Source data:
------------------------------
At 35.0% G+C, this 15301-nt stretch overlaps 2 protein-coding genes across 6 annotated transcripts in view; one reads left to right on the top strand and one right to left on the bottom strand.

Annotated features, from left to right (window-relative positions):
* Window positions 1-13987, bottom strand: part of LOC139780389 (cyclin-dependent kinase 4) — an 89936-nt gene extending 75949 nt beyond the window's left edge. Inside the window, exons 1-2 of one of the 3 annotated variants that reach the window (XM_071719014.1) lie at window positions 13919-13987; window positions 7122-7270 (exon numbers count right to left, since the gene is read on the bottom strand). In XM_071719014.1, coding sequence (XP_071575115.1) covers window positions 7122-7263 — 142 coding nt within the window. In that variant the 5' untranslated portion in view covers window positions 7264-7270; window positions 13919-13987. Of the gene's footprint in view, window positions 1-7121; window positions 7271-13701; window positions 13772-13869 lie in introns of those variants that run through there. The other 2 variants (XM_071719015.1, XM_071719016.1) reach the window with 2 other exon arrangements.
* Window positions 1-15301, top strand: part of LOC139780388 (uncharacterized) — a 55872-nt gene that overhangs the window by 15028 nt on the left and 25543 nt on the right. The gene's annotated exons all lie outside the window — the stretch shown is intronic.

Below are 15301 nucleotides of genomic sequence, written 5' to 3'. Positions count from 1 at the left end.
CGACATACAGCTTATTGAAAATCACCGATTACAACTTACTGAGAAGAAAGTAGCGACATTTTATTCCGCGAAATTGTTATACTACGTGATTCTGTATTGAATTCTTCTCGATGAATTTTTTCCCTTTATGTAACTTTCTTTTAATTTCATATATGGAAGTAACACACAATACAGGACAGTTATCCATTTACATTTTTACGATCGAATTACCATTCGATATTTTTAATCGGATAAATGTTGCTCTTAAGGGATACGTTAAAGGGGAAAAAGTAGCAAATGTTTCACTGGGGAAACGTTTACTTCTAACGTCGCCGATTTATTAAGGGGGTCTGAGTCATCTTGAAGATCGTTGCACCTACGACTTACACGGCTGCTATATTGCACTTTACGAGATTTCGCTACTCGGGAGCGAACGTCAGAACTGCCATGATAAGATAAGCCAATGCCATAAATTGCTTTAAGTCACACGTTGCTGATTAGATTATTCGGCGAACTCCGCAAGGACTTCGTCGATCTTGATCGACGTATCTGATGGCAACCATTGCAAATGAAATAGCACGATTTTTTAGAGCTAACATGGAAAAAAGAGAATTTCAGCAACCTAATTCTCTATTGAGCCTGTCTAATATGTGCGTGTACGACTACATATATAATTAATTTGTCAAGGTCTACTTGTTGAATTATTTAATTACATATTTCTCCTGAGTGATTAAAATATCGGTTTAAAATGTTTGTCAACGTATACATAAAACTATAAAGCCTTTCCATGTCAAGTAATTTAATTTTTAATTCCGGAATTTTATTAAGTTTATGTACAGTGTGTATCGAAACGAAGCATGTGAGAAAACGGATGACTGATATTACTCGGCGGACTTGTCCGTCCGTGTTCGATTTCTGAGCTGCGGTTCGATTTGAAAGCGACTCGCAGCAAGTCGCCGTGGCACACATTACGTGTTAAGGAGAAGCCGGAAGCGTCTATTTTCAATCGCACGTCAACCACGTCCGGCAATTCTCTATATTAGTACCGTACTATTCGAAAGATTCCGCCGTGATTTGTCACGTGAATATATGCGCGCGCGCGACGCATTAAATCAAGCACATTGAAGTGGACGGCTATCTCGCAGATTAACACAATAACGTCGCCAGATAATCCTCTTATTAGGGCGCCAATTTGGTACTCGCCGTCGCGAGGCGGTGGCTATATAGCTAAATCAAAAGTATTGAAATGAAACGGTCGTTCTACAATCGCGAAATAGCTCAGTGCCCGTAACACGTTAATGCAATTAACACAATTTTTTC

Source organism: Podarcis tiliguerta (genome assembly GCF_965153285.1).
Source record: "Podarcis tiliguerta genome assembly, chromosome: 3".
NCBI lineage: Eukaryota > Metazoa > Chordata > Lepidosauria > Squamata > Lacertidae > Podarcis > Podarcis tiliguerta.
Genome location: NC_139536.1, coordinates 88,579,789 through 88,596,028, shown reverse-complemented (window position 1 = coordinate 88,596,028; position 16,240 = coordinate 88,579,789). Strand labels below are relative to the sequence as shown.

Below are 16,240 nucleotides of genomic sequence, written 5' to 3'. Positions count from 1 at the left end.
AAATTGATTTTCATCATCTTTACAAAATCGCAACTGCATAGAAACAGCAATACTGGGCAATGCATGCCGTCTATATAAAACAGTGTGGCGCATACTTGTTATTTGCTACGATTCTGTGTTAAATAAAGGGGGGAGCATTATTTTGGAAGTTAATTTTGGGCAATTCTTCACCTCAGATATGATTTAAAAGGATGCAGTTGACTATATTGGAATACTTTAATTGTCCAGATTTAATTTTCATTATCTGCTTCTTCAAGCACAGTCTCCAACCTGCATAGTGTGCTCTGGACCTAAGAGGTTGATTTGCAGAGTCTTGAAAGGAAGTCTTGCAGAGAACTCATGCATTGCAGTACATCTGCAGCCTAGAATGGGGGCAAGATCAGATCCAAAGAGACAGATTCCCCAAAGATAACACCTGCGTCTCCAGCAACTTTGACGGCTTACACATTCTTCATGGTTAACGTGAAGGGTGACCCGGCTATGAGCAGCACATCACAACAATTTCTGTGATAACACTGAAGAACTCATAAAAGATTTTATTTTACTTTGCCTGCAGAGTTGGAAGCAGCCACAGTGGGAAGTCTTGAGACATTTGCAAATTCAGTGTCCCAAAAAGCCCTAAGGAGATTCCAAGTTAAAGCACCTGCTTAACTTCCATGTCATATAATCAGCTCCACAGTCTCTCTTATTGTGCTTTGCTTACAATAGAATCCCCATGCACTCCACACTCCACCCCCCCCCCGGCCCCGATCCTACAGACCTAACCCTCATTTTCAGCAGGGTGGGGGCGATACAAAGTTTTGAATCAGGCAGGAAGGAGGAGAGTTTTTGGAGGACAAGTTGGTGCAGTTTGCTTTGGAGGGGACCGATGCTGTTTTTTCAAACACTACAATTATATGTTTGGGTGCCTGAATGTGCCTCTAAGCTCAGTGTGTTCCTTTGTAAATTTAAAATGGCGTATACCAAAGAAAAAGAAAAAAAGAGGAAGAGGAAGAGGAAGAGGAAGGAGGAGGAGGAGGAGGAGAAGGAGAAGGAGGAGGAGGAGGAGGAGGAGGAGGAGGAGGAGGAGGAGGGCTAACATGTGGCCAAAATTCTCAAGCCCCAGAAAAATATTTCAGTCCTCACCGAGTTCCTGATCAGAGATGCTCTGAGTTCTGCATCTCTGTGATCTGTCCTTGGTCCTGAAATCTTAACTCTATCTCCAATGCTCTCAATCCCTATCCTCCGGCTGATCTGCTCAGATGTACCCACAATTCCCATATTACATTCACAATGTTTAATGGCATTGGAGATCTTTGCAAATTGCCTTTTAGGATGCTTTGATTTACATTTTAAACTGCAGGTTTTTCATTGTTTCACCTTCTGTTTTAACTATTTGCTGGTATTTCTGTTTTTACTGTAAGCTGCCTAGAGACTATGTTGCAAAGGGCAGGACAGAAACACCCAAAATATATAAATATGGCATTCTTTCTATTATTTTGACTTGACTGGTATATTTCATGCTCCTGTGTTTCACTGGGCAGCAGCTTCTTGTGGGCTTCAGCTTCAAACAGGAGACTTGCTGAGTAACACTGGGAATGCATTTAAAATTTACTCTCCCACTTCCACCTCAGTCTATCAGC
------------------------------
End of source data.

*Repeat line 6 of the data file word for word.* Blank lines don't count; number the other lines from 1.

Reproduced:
CGACATACAGCTTATTGAAAATCACCGATTACAACTTACTGAGAAGAAAGTAGCGACATTTTATTCCGCGAAATTGTTATACTACGTGATTCTGTATTGAATTCTTCTCGATGAATTTTTTCCCTTTATGTAACTTTCTTTTAATTTCATATATGGAAGTAACACACAATACAGGACAGTTATCCATTTACATTTTTACGATCGAATTACCATTCGATATTTTTAATCGGATAAATGTTGCTCTTAAGGGATACGTTAAAGGGGAAAAAGTAGCAAATGTTTCACTGGGGAAACGTTTACTTCTAACGTCGCCGATTTATTAAGGGGGTCTGAGTCATCTTGAAGATCGTTGCACCTACGACTTACACGGCTGCTATATTGCACTTTACGAGATTTCGCTACTCGGGAGCGAACGTCAGAACTGCCATGATAAGATAAGCCAATGCCATAAATTGCTTTAAGTCACACGTTGCTGATTAGATTATTCGGCGAACTCCGCAAGGACTTCGTCGATCTTGATCGACGTATCTGATGGCAACCATTGCAAATGAAATAGCACGATTTTTTAGAGCTAACATGGAAAAAAGAGAATTTCAGCAACCTAATTCTCTATTGAGCCTGTCTAATATGTGCGTGTACGACTACATATATAATTAATTTGTCAAGGTCTACTTGTTGAATTATTTAATTACATATTTCTCCTGAGTGATTAAAATATCGGTTTAAAATGTTTGTCAACGTATACATAAAACTATAAAGCCTTTCCATGTCAAGTAATTTAATTTTTAATTCCGGAATTTTATTAAGTTTATGTACAGTGTGTATCGAAACGAAGCATGTGAGAAAACGGATGACTGATATTACTCGGCGGACTTGTCCGTCCGTGTTCGATTTCTGAGCTGCGGTTCGATTTGAAAGCGACTCGCAGCAAGTCGCCGTGGCACACATTACGTGTTAAGGAGAAGCCGGAAGCGTCTATTTTCAATCGCACGTCAACCACGTCCGGCAATTCTCTATATTAGTACCGTACTATTCGAAAGATTCCGCCGTGATTTGTCACGTGAATATATGCGCGCGCGCGACGCATTAAATCAAGCACATTGAAGTGGACGGCTATCTCGCAGATTAACACAATAACGTCGCCAGATAATCCTCTTATTAGGGCGCCAATTTGGTACTCGCCGTCGCGAGGCGGTGGCTATATAGCTAAATCAAAAGTATTGAAATGAAACGGTCGTTCTACAATCGCGAAATAGCTCAGTGCCCGTAACACGTTAATGCAATTAACACAATTTTTTC